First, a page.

Surgeon General's Report Links More Diseases to Smoking

Miriam E. Tucker

January 17, 2014

On the fiftieth anniversary of the first Surgeon General's report on smoking, researchers continue to link the practice to new diseases, and public health officials urge even more forceful efforts to bring America to the smoking "end game."

"Today marks a new era in the fight against tobacco-related death and disease.... Enough is enough," said acting Surgeon General Boris Lushniak, MD, MPH, in announcing a new report, The Health Consequences of Smoking—50 Years of Progress, at a White House briefing.

US Department of Health and Human Services Secretary Kathleen Sebelius said, "We've made a lot of progress since the first Surgeon General's report, but we're still a country addicted to tobacco."

The 980-page report is divided into 3 sections, starting with a historical perspective with overview and conclusions, followed by a compilation of available public and privately funded research about the health consequences of active and passive smoking and a section entitled "Tracking and Ending the Epidemic," which provides data about smoking, along with recommendations for bringing the smoking "epidemic" to an end.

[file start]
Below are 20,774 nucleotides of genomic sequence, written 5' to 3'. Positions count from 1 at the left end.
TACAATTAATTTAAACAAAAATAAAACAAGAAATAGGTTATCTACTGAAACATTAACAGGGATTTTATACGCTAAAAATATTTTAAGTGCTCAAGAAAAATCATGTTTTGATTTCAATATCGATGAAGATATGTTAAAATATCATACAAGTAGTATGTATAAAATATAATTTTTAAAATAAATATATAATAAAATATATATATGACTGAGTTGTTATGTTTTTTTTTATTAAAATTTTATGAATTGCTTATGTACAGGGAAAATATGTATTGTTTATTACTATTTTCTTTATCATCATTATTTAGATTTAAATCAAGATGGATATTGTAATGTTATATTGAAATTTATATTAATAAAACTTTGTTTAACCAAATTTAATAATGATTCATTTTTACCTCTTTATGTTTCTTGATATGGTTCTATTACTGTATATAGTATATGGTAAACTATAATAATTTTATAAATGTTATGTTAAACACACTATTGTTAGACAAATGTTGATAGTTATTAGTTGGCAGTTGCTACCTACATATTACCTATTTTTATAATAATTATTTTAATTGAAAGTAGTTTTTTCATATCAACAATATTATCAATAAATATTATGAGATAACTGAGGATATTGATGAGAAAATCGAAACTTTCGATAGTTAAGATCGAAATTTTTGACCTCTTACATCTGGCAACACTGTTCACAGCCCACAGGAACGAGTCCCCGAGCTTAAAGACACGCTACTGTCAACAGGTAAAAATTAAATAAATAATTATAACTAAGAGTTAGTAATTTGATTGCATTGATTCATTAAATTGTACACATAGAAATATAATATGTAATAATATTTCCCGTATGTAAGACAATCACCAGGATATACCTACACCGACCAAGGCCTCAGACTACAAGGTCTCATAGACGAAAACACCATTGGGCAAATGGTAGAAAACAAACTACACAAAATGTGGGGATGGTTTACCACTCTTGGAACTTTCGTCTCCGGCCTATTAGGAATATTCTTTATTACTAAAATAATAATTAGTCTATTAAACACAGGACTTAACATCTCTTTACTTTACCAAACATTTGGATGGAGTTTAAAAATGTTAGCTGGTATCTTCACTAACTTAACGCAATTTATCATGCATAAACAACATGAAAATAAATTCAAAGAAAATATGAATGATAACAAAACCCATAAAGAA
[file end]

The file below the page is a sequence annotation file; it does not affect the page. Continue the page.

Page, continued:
The research section is the largest, reflecting a huge accumulation of knowledge since the first Surgeon General's report linking smoking with lung cancer. "Amazingly, 50 years in, we're still finding out new ways that tobacco maims and kills people," noted Thomas R. Frieden, MD, head of the Centers for Disease Control and Prevention (CDC), also speaking at the briefing.

Indeed, diabetes, rheumatoid arthritis, immune dysfunction, tuberculosis, colorectal cancer, liver cancer, age-related macular degeneration, and erectile dysfunction are among the diseases that can now be added to the ever-growing list for which evidence strongly supports a causal association with smoking.

Also new on the list are orofacial clefts in the infants of women who smoke during pregnancy, as well as stroke resulting from secondhand smoke.

"Physicians may find surprising that we continue to causally link additional diseases to smoking. The list just keeps getting longer," the report's editor, Jonathan M. Samet, MD, told Medscape Medical News.

Continuing to conduct such research is worthwhile, even though everyone knows smoking is unhealthful, said Dr. Samet, director of the University of Southern California Institute for Global Health and professor and Flora L. Thornton Chair, Department of Preventive Medicine, Keck School of Medicine, University of Southern California, Los Angeles.

"The story isn't complete for some things. It has turned out to be a valuable and informative body of research for learning how disease is caused. A lot of the mechanistic work has generality. Understanding how smoking causes cancer spills over into other carcinogens.... There is generality in what we find."

Good and Bad News

On the up side, the prevalence of current ciga¬rette smoking among US adults has dropped considerably since 1964, going from 42% then to just 18% in 2012, and encouragingly, more than half of all people who ever smoked are now former smokers. Yet nearly 42 million adults and 3.5 million middle and high school students in the United States continue to smoke.